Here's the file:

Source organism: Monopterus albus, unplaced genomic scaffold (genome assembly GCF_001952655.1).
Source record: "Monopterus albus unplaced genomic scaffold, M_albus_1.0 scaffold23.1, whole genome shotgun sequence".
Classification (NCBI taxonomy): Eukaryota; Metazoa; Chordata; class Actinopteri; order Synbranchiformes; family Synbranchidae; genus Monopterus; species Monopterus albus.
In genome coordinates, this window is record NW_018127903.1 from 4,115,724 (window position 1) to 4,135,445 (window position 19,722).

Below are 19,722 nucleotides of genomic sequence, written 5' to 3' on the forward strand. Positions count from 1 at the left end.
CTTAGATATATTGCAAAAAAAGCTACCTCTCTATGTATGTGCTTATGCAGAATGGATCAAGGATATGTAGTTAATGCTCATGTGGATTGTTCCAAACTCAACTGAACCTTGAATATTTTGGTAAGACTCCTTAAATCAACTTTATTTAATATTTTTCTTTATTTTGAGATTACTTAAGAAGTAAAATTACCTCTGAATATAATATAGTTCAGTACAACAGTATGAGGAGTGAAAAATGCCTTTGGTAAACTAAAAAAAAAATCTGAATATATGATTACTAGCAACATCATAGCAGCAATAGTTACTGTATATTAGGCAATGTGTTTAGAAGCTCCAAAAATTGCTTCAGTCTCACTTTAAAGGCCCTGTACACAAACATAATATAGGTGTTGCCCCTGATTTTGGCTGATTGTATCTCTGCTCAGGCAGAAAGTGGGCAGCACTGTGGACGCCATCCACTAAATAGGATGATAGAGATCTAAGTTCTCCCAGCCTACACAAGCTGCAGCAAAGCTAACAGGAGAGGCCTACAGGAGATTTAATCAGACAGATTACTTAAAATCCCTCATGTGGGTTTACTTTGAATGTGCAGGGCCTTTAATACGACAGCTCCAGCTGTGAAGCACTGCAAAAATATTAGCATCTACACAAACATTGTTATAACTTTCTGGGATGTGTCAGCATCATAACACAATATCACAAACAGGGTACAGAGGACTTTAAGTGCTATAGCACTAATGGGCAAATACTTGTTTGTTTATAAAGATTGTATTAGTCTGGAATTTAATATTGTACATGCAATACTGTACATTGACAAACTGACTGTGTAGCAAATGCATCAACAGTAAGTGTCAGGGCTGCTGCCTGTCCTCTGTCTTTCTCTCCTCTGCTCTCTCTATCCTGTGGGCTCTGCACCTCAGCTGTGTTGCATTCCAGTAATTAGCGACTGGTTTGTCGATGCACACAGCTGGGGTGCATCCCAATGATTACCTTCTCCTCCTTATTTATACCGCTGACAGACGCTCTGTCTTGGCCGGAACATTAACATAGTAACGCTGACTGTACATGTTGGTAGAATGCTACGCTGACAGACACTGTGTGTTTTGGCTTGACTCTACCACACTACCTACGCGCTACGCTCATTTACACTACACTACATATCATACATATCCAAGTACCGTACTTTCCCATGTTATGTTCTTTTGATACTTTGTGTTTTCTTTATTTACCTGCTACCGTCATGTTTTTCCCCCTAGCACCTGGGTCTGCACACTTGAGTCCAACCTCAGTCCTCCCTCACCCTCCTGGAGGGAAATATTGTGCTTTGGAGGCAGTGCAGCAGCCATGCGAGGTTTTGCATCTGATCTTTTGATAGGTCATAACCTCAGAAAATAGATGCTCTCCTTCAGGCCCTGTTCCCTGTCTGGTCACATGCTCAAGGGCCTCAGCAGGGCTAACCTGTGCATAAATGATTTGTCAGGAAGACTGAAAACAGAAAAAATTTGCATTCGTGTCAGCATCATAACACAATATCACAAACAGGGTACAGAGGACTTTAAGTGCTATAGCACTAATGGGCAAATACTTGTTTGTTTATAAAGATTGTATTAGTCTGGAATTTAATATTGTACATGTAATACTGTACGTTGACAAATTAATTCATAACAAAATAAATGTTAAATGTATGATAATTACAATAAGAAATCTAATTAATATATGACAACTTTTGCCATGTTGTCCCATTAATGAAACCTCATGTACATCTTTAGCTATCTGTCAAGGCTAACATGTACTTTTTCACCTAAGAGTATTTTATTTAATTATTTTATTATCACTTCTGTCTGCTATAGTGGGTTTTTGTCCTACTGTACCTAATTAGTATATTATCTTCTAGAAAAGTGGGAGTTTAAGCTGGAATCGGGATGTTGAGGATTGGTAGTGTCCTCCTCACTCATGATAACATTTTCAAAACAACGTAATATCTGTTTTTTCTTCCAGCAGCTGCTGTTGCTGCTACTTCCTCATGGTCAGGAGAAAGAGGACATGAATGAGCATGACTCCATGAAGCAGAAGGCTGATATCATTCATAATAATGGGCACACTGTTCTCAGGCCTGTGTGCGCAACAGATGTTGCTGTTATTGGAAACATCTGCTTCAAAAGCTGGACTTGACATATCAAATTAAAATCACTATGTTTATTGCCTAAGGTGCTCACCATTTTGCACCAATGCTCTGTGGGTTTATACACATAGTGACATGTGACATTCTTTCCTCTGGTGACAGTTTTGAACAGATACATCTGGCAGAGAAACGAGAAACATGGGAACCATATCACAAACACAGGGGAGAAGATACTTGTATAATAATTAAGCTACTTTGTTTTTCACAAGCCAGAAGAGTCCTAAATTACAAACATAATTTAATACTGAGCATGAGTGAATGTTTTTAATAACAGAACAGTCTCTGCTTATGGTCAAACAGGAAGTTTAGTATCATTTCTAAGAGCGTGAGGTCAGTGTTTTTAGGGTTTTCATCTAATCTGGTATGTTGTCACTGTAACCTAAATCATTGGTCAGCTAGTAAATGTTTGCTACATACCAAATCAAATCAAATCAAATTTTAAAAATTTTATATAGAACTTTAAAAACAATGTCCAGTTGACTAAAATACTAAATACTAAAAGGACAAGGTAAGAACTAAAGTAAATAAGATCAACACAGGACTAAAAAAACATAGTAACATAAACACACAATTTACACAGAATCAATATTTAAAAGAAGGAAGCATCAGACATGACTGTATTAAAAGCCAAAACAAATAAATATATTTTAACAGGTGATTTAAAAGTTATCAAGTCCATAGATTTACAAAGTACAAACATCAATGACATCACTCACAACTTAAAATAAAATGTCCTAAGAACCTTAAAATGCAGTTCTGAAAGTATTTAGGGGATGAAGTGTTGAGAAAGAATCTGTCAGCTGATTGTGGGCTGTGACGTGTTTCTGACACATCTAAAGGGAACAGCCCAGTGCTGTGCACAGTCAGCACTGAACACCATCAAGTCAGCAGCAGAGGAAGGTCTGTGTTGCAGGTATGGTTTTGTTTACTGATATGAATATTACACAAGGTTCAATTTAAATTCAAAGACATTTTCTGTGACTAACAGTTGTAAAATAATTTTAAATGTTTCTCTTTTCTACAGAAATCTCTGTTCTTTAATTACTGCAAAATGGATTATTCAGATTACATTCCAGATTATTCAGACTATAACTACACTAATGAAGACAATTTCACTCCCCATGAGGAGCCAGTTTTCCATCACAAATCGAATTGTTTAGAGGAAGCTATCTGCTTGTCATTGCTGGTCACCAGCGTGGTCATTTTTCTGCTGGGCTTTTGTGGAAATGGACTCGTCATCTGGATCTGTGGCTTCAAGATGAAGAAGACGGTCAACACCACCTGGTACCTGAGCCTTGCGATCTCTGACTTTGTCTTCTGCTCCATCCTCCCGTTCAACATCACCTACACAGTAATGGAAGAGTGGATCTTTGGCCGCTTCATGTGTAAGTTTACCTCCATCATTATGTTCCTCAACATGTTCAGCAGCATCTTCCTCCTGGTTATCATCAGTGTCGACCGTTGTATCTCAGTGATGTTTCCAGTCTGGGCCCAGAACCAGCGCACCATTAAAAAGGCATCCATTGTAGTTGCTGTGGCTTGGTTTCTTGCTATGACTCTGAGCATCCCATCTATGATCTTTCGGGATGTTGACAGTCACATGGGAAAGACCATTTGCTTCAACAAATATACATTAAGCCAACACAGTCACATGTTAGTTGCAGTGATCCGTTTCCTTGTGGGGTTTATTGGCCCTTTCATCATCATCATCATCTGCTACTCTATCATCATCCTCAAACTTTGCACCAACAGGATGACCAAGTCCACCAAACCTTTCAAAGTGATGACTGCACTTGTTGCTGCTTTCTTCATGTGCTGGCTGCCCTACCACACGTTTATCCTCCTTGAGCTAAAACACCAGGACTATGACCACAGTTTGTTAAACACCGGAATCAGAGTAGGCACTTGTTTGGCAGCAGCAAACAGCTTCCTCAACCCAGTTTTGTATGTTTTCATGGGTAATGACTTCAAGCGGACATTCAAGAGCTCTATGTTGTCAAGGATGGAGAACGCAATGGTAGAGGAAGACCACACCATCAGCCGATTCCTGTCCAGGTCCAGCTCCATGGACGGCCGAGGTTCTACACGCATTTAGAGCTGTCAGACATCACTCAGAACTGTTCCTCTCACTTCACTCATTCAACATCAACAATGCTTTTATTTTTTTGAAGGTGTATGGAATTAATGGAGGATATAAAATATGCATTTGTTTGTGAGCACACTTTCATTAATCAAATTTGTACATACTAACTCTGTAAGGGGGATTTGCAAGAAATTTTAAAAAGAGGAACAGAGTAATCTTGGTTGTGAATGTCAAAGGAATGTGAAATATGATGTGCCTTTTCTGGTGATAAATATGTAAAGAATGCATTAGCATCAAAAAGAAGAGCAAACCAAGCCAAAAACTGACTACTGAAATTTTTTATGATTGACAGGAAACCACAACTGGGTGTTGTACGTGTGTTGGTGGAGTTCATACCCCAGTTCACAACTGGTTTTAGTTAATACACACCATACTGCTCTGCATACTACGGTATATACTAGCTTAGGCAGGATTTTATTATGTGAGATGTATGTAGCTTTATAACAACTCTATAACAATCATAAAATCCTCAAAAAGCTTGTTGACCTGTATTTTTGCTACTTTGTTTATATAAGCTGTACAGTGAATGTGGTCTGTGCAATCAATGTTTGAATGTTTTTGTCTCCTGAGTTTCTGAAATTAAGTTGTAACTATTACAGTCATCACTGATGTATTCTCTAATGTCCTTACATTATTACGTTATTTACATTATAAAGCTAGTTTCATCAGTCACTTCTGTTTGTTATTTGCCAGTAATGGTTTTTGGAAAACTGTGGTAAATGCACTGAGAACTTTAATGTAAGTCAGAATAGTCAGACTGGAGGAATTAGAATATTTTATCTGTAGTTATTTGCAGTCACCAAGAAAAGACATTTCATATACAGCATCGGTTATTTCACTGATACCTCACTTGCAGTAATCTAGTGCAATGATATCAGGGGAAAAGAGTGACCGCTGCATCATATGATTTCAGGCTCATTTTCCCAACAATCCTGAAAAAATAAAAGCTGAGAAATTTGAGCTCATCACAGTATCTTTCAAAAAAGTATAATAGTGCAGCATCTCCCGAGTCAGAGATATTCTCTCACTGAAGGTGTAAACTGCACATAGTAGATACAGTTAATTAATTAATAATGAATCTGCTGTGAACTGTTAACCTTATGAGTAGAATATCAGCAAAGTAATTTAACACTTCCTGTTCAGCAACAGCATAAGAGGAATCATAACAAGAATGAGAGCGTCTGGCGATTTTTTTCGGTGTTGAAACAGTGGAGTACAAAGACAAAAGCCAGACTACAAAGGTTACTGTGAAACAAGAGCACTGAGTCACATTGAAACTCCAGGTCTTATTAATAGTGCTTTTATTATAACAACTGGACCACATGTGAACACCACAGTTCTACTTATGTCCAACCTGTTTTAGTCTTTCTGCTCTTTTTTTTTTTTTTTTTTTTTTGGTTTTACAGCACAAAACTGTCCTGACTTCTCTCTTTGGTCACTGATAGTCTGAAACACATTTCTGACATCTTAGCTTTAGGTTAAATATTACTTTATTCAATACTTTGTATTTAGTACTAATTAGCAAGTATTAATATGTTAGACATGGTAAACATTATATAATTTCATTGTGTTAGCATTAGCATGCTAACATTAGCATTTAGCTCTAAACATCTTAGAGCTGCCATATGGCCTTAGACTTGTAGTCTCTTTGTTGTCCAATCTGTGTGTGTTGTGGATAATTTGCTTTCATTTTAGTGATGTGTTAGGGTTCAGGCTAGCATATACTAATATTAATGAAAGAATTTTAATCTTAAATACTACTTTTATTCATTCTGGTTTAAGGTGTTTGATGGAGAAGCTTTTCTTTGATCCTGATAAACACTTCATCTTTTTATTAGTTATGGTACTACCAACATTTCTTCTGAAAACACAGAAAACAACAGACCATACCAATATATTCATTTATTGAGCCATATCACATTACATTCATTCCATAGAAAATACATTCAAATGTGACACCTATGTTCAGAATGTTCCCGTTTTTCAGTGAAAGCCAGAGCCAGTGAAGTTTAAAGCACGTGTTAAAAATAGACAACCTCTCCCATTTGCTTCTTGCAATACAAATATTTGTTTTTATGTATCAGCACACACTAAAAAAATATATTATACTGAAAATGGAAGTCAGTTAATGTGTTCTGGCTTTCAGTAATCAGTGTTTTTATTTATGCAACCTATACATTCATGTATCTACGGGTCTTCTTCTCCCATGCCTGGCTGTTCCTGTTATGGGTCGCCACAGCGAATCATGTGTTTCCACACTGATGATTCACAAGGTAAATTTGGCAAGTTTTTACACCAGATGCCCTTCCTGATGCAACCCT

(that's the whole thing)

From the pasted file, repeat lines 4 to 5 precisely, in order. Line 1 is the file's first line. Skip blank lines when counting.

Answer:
In genome coordinates, this window is record NW_018127903.1 from 4,115,724 (window position 1) to 4,135,445 (window position 19,722).

Below are 19,722 nucleotides of genomic sequence, written 5' to 3' on the forward strand. Positions count from 1 at the left end.